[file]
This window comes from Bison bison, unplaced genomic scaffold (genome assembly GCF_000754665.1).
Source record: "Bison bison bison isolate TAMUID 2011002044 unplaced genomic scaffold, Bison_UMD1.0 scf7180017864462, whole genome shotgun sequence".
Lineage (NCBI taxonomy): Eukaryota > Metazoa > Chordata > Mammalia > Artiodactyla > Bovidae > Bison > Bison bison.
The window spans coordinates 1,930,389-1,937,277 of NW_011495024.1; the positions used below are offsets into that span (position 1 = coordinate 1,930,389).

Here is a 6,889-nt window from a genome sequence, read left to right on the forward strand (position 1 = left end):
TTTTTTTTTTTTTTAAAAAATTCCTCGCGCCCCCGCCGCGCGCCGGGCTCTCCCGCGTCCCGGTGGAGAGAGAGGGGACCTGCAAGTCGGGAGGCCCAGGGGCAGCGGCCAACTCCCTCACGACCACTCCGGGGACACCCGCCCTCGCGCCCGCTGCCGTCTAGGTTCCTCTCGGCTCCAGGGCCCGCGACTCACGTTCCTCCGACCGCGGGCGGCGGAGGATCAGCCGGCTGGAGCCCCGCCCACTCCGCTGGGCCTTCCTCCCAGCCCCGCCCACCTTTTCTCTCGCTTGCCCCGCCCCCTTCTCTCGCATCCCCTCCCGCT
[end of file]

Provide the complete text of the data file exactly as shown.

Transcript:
This window comes from Bison bison, unplaced genomic scaffold (genome assembly GCF_000754665.1).
Source record: "Bison bison bison isolate TAMUID 2011002044 unplaced genomic scaffold, Bison_UMD1.0 scf7180017864462, whole genome shotgun sequence".
Lineage (NCBI taxonomy): Eukaryota > Metazoa > Chordata > Mammalia > Artiodactyla > Bovidae > Bison > Bison bison.
The window spans coordinates 1,930,389-1,937,277 of NW_011495024.1; the positions used below are offsets into that span (position 1 = coordinate 1,930,389).

Here is a 6,889-nt window from a genome sequence, read left to right on the forward strand (position 1 = left end):
TTTTTTTTTTTTTTAAAAAATTCCTCGCGCCCCCGCCGCGCGCCGGGCTCTCCCGCGTCCCGGTGGAGAGAGAGGGGACCTGCAAGTCGGGAGGCCCAGGGGCAGCGGCCAACTCCCTCACGACCACTCCGGGGACACCCGCCCTCGCGCCCGCTGCCGTCTAGGTTCCTCTCGGCTCCAGGGCCCGCGACTCACGTTCCTCCGACCGCGGGCGGCGGAGGATCAGCCGGCTGGAGCCCCGCCCACTCCGCTGGGCCTTCCTCCCAGCCCCGCCCACCTTTTCTCTCGCTTGCCCCGCCCCCTTCTCTCGCATCCCCTCCCGCT